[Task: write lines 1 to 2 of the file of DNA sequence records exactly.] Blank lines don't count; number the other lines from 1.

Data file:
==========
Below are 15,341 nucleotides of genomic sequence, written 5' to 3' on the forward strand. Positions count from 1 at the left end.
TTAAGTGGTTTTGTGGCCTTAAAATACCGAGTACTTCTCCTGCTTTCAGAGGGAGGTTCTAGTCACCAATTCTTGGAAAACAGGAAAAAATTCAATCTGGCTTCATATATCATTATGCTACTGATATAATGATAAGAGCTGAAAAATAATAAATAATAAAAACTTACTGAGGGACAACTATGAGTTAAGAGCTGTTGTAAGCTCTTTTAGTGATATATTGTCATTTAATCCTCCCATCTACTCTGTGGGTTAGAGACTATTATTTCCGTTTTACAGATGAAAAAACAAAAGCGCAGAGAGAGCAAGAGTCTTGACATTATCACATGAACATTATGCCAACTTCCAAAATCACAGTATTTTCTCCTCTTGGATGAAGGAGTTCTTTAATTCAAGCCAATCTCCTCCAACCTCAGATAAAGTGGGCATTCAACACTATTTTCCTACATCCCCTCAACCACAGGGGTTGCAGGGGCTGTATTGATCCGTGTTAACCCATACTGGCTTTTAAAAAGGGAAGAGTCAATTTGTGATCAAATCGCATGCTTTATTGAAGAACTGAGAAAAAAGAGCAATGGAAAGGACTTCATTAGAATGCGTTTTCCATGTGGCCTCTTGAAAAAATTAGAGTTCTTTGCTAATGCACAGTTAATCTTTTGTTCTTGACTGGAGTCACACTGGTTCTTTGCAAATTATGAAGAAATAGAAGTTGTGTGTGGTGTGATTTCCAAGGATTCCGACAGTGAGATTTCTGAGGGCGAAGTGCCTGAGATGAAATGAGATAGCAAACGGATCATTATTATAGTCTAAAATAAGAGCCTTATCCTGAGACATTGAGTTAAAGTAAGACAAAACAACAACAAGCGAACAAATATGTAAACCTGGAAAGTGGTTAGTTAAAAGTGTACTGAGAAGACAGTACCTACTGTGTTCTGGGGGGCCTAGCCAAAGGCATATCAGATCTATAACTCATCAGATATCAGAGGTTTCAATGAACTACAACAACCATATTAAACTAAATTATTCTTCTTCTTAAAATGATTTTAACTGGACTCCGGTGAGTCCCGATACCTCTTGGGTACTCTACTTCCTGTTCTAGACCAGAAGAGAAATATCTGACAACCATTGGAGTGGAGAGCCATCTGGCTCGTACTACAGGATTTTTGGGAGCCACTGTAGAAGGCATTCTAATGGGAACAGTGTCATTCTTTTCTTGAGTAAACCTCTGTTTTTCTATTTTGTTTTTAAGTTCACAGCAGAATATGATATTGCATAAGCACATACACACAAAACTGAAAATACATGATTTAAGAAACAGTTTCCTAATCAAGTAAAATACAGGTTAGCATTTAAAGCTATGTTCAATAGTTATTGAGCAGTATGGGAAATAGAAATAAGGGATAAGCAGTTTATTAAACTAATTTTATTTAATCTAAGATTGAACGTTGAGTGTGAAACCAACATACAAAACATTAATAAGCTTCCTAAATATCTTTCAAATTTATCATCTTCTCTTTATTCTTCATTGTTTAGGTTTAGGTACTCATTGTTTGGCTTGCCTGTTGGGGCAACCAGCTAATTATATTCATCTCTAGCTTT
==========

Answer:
Below are 15,341 nucleotides of genomic sequence, written 5' to 3' on the forward strand. Positions count from 1 at the left end.
TTAAGTGGTTTTGTGGCCTTAAAATACCGAGTACTTCTCCTGCTTTCAGAGGGAGGTTCTAGTCACCAATTCTTGGAAAACAGGAAAAAATTCAATCTGGCTTCATATATCATTATGCTACTGATATAATGATAAGAGCTGAAAAATAATAAATAATAAAAACTTACTGAGGGACAACTATGAGTTAAGAGCTGTTGTAAGCTCTTTTAGTGATATATTGTCATTTAATCCTCCCATCTACTCTGTGGGTTAGAGACTATTATTTCCGTTTTACAGATGAAAAAACAAAAGCGCAGAGAGAGCAAGAGTCTTGACATTATCACATGAACATTATGCCAACTTCCAAAATCACAGTATTTTCTCCTCTTGGATGAAGGAGTTCTTTAATTCAAGCCAATCTCCTCCAACCTCAGATAAAGTGGGCATTCAACACTATTTTCCTACATCCCCTCAACCACAGGGGTTGCAGGGGCTGTATTGATCCGTGTTAACCCATACTGGCTTTTAAAAAGGGAAGAGTCAATTTGTGATCAAATCGCATGCTTTATTGAAGAACTGAGAAAAAAGAGCAATGGAAAGGACTTCATTAGAATGCGTTTTCCATGTGGCCTCTTGAAAAAATTAGAGTTCTTTGCTAATGCACAGTTAATCTTTTGTTCTTGACTGGAGTCACACTGGTTCTTTGCAAATTATGAAGAAATAGAAGTTGTGTGTGGTGTGATTTCCAAGGATTCCGACAGTGAGATTTCTGAGGGCGAAGTGCCTGAGATGAAATGAGATAGCAAACGGATCATTATTATAGTCTAAAATAAGAGCCTTATCCTGAGACATTGAGTTAAAGTAAGACAAAACAACAACAAGCGAACAAATATGTAAACCTGGAAAGTGGTTAGTTAAAAGTGTACTGAGAAGACAGTACCTACTGTGTTCTGGGGGGCCTAGCCAAAGGCATATCAGATCTATAACTCATCAGATATCAGAGGTTTCAATGAACTACAACAACCATATTAAACTAAATTATTCTTCTTCTTAAAATGATTTTAACTGGACTCCGGTGAGTCCCGATACCTCTTGGGTACTCTACTTCCTGTTCTAGACCAGAAGAGAAATATCTGACAACCATTGGAGTGGAGAGCCATCTGGCTCGTACTACAGGATTTTTGGGAGCCACTGTAGAAGGCATTCTAATGGGAACAGTGTCATTCTTTTCTTGAGTAAACCTCTGTTTTTCTATTTTGTTTTTAAGTTCACAGCAGAATATGATATTGCATAAGCACATACACACAAAACTGAAAATACATGATTTAAGAAACAGTTTCCTAATCAAGTAAAATACAGGTTAGCATTTAAAGCTATGTTCAATAGTTATTGAGCAGTATGGGAAATAGAAATAAGGGATAAGCAGTTTATTAAACTAATTTTATTTAATCTAAGATTGAACGTTGAGTGTGAAACCAACATACAAAACATTAATAAGCTTCCTAAATATCTTTCAAATTTATCATCTTCTCTTTATTCTTCATTGTTTAGGTTTAGGTACTCATTGTTTGGCTTGCCTGTTGGGGCAACCAGCTAATTATATTCATCTCTAGCTTT